The foregoing summary, as well as the following detailed description of preferred embodiments of the invention, will be better understood when read in conjunction with the appended drawings. For the purpose of illustrating the invention, there are shown in the drawings embodiments which are presently preferred, it being understood, however, that the invention is not limited to the precise arrangements and instrumentalities disclosed in the drawings:
FIG. 1 is a schematic block diagram of a typical electronic article security system in accordance with the present invention;
FIG. 2 is a top plan view of a typical prior art single resonant frequency security tag;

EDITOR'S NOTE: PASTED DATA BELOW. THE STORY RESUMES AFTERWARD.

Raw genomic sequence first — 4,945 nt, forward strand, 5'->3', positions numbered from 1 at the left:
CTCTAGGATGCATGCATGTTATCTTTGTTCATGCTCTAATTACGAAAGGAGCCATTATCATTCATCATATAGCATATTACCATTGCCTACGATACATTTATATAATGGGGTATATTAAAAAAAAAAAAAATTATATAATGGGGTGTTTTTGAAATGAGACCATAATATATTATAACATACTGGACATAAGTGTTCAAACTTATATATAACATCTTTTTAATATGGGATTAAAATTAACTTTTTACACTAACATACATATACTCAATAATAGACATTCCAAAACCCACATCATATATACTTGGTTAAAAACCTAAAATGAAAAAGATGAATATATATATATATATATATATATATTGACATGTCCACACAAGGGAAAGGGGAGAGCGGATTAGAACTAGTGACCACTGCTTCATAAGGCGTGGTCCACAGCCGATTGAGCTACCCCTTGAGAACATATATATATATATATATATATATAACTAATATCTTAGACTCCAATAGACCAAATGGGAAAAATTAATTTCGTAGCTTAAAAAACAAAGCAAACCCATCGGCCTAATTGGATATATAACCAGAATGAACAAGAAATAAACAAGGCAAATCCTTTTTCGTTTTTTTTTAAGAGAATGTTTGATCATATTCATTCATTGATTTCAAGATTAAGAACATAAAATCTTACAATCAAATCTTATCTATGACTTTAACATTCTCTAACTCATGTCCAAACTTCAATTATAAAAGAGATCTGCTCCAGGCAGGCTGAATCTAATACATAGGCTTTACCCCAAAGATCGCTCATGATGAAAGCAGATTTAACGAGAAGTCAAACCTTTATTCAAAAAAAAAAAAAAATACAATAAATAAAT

FIG. 3 is a bottom plan View of the security tag shown in FIG. 2;
FIG. 4 is a top plan view, of a first embodiment of a dual resonant frequency security tag in accordance with the present invention;
FIG. 5 is a top plan view of a second embodiment of a dual resonant frequency security tag in accordance with the present invention; and
FIG. 6 is a bottom plan view of the security tag of FIG. 5.